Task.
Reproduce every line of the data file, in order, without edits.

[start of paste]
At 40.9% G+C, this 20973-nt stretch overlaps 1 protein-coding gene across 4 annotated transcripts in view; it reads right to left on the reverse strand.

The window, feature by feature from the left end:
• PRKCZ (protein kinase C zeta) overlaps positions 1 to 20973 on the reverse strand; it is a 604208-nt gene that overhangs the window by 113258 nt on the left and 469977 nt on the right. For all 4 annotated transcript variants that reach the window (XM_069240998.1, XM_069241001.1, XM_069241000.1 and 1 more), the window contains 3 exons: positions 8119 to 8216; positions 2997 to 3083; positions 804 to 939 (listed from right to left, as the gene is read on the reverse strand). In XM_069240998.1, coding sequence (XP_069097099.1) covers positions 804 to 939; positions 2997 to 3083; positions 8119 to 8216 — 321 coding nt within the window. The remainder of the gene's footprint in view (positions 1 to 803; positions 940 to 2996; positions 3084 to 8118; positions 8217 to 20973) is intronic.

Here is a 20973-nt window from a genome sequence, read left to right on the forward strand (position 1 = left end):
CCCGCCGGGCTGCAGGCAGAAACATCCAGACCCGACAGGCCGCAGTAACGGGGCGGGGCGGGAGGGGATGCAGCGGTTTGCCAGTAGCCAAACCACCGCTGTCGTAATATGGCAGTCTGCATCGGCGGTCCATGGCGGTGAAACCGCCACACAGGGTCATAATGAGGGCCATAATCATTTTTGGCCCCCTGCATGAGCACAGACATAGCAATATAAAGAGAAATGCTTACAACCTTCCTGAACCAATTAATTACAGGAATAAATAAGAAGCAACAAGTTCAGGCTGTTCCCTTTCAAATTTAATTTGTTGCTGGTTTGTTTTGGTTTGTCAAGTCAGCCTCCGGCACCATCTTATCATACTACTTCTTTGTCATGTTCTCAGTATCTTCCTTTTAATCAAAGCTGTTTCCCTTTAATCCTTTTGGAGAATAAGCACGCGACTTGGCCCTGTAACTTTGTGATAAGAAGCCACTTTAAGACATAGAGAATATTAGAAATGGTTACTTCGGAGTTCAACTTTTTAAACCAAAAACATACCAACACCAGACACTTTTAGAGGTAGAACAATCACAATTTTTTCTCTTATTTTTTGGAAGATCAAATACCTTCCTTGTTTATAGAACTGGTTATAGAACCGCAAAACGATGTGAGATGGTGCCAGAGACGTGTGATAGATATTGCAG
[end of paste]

At 40.9% G+C, this 20973-nt stretch overlaps 1 protein-coding gene across 4 annotated transcripts in view; it reads right to left on the reverse strand.

The window, feature by feature from the left end:
• PRKCZ (protein kinase C zeta) overlaps positions 1 to 20973 on the reverse strand; it is a 604208-nt gene that overhangs the window by 113258 nt on the left and 469977 nt on the right. For all 4 annotated transcript variants that reach the window (XM_069240998.1, XM_069241001.1, XM_069241000.1 and 1 more), the window contains 3 exons: positions 8119 to 8216; positions 2997 to 3083; positions 804 to 939 (listed from right to left, as the gene is read on the reverse strand). In XM_069240998.1, coding sequence (XP_069097099.1) covers positions 804 to 939; positions 2997 to 3083; positions 8119 to 8216 — 321 coding nt within the window. The remainder of the gene's footprint in view (positions 1 to 803; positions 940 to 2996; positions 3084 to 8118; positions 8217 to 20973) is intronic.

Here is a 20973-nt window from a genome sequence, read left to right on the forward strand (position 1 = left end):
CCCGCCGGGCTGCAGGCAGAAACATCCAGACCCGACAGGCCGCAGTAACGGGGCGGGGCGGGAGGGGATGCAGCGGTTTGCCAGTAGCCAAACCACCGCTGTCGTAATATGGCAGTCTGCATCGGCGGTCCATGGCGGTGAAACCGCCACACAGGGTCATAATGAGGGCCATAATCATTTTTGGCCCCCTGCATGAGCACAGACATAGCAATATAAAGAGAAATGCTTACAACCTTCCTGAACCAATTAATTACAGGAATAAATAAGAAGCAACAAGTTCAGGCTGTTCCCTTTCAAATTTAATTTGTTGCTGGTTTGTTTTGGTTTGTCAAGTCAGCCTCCGGCACCATCTTATCATACTACTTCTTTGTCATGTTCTCAGTATCTTCCTTTTAATCAAAGCTGTTTCCCTTTAATCCTTTTGGAGAATAAGCACGCGACTTGGCCCTGTAACTTTGTGATAAGAAGCCACTTTAAGACATAGAGAATATTAGAAATGGTTACTTCGGAGTTCAACTTTTTAAACCAAAAACATACCAACACCAGACACTTTTAGAGGTAGAACAATCACAATTTTTTCTCTTATTTTTTGGAAGATCAAATACCTTCCTTGTTTATAGAACTGGTTATAGAACCGCAAAACGATGTGAGATGGTGCCAGAGACGTGTGATAGATATTGCAG